Arizona's top health officer want to limit marijuana prescriptions

PHOENIX -- Arizona's chief health officer is proposing to make it more difficult to add new conditions to the list for which doctors can recommend the drug.

The change would require "clear and convincing evidence' published in peer-reviewed scientific journals, that there is some benefit from the use of marijuana to humans for the specified medical condition. State Health Director Will Humble said that probably means multiple articles.

That's a big change from the current regulations which allow consideration of "a summary of the evidence' that marijuana will either help treat the condition or at least provide some relief from symptoms. And while the current rules also ask for articles in scientific journals, there is no mandate that the research be "evidence based' -- or that the conclusions be clear and convincing.

Humble's proposal comes months after he effectively was required, against his own judgment, to allow doctors to make medical marijuana available for post-traumatic stress disorder.

He originally had rejected the application as being based largely on anecdotal evidence. But Humble reversed himself when a state hearing officer pointed out that his agency's own rules specifically require him to consider such evidence.

And Humble said had his proposed rules been in effect at the time, he never would have made marijuana available for PTSD.

The move drew opposition from Jeffrey Kaufman, an attorney whose practice includes representing marijuana dispensaries.

"The governments have constructed a complex and impossible program and maze for anyone to get medical marijuana studies funding,' he said. "So, obviously, it's going to be impossible for anybody to have any type of peer-reviewed literature or studies.'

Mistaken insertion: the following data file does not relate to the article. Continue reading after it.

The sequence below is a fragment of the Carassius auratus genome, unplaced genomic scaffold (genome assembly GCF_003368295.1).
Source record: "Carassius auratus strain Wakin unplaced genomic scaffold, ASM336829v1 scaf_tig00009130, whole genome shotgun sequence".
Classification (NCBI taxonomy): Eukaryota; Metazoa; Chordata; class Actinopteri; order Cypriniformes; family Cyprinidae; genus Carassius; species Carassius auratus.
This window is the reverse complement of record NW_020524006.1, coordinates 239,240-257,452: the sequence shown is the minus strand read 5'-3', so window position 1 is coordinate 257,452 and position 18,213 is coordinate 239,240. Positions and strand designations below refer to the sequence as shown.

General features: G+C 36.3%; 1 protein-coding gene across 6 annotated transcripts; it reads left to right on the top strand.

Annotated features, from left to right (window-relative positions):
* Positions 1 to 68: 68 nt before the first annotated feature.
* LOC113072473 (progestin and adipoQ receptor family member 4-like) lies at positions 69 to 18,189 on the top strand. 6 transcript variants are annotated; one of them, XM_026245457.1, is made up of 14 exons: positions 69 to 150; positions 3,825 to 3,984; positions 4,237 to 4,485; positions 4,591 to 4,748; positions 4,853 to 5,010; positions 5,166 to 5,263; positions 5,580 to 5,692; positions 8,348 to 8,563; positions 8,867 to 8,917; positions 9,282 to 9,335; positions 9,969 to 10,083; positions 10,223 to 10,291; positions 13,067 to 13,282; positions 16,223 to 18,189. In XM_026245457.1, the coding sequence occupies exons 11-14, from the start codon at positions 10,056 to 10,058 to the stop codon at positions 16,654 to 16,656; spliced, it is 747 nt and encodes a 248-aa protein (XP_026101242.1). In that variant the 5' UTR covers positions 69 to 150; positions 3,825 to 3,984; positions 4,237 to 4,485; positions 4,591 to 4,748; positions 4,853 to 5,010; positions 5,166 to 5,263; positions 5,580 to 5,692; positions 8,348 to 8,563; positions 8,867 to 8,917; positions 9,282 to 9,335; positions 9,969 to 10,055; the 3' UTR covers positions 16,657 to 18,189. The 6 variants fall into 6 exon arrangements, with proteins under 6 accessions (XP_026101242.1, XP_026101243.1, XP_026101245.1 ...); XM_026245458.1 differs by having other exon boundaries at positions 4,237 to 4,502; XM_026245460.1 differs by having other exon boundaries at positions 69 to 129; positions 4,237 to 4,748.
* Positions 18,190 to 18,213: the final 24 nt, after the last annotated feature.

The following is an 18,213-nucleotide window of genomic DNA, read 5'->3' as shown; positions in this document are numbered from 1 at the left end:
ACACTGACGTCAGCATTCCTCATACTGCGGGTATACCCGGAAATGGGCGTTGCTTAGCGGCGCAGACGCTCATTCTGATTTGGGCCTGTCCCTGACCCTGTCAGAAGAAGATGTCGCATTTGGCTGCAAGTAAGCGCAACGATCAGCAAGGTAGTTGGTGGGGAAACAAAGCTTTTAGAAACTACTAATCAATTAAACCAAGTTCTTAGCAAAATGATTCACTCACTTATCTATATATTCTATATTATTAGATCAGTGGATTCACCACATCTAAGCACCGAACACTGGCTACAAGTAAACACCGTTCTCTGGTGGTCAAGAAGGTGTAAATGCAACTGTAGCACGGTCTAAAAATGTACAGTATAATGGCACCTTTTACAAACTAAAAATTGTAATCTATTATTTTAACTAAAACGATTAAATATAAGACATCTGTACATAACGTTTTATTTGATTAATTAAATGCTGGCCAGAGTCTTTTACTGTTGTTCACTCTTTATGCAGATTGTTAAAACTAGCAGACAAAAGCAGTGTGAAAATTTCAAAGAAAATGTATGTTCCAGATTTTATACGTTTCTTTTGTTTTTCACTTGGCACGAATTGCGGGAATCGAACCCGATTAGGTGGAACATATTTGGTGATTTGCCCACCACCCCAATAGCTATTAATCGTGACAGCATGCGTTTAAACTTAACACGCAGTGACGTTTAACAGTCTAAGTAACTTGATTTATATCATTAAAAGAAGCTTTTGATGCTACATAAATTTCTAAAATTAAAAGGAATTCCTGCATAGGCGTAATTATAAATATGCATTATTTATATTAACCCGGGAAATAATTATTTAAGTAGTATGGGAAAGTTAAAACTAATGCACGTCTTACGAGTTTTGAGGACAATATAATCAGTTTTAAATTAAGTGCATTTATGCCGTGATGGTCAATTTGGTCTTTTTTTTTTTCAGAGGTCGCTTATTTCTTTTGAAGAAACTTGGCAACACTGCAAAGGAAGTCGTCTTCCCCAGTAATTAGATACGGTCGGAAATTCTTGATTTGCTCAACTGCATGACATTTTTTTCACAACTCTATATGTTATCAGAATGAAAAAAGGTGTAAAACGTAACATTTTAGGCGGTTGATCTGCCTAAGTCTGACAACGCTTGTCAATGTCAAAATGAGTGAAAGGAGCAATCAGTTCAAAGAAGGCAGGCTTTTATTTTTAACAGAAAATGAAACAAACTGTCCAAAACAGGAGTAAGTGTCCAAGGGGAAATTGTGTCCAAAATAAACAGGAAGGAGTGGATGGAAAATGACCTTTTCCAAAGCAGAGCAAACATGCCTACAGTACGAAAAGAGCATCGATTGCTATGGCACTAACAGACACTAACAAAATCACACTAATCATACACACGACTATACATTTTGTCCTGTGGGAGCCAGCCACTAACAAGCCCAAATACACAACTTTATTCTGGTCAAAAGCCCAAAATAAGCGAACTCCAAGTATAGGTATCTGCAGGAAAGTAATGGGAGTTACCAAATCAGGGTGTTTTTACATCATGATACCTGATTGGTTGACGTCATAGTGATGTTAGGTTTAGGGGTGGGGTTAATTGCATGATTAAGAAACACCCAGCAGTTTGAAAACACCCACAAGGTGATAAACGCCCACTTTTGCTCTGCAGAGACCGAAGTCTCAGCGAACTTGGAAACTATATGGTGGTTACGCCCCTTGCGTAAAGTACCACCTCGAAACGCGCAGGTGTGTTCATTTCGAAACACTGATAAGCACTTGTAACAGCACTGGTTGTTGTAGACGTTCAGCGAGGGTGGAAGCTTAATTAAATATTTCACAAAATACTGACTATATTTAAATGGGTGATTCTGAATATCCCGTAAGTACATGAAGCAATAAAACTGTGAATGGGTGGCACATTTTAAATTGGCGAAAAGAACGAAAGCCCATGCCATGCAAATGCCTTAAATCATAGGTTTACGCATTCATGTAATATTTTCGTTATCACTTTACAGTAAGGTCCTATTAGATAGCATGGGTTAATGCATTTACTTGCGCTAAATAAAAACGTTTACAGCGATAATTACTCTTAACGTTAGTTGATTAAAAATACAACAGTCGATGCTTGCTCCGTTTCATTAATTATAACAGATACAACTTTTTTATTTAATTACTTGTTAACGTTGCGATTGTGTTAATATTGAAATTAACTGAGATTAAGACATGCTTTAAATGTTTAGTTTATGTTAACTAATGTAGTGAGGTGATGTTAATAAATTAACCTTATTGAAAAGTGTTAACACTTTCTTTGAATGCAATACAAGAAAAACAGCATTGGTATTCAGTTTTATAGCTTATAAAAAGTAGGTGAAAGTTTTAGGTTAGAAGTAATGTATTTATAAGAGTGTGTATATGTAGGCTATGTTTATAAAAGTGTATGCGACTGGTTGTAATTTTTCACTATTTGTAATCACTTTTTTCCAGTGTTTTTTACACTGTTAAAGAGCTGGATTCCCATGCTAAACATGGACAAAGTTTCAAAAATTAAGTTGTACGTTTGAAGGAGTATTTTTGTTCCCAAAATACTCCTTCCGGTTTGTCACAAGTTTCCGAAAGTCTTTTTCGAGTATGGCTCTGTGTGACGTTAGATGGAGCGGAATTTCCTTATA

That's also the assessment of attorney Ken Sobel who brought the legal challenge that resulted in Humble adding PTSD to the list. And he said a lawsuit is likely if Humble goes ahead with the change.

"It would be really in violation of the voters' intent,' Sobel said, saying wanted an easy method of adding conditions because of the legal roadblocks to scientific research.

But Humble is defending the new restriction.

"I want everything we do to be based on evidence and data,' he said.

The 2010 The voter-approved law allows the use of the drug by patients suffering from a list of specific medical conditions, ranging from glaucoma and AIDS to any chronic or debilitating condition that leads to severe and chronic plan. At last count, close to 53,000 people have qualified under that existing list, allowing them to purchase up to 2 1/2 ounces of marijuana every two weeks.

That 2010 law, however, also requires Humble to consider requests to expand the list of conditions for which marijuana can be legally recommended by a doctor.

Humble had rejected repeated efforts to add PTSD to the list, saying there was a lack of scientific studies.

But in June, a hearing officer said the agency's own rules require Humble to consider the anecdotal testimony of doctors and nurses who said the drug has helped their patients. And Humble backed down after proponents, in what he called "a stroke of luck,' also came up with a study out of New Mexico that found what he said was "an association between cannabis used and PTSD symptoms in some patients.'

Still, Humble said all that probably would not meet the new standards.

"The rules that we're proposing today make it really clear that it needs to be not just published data but published data that's convincing,' he said. "And not just one, unless it's a really, really good study.'

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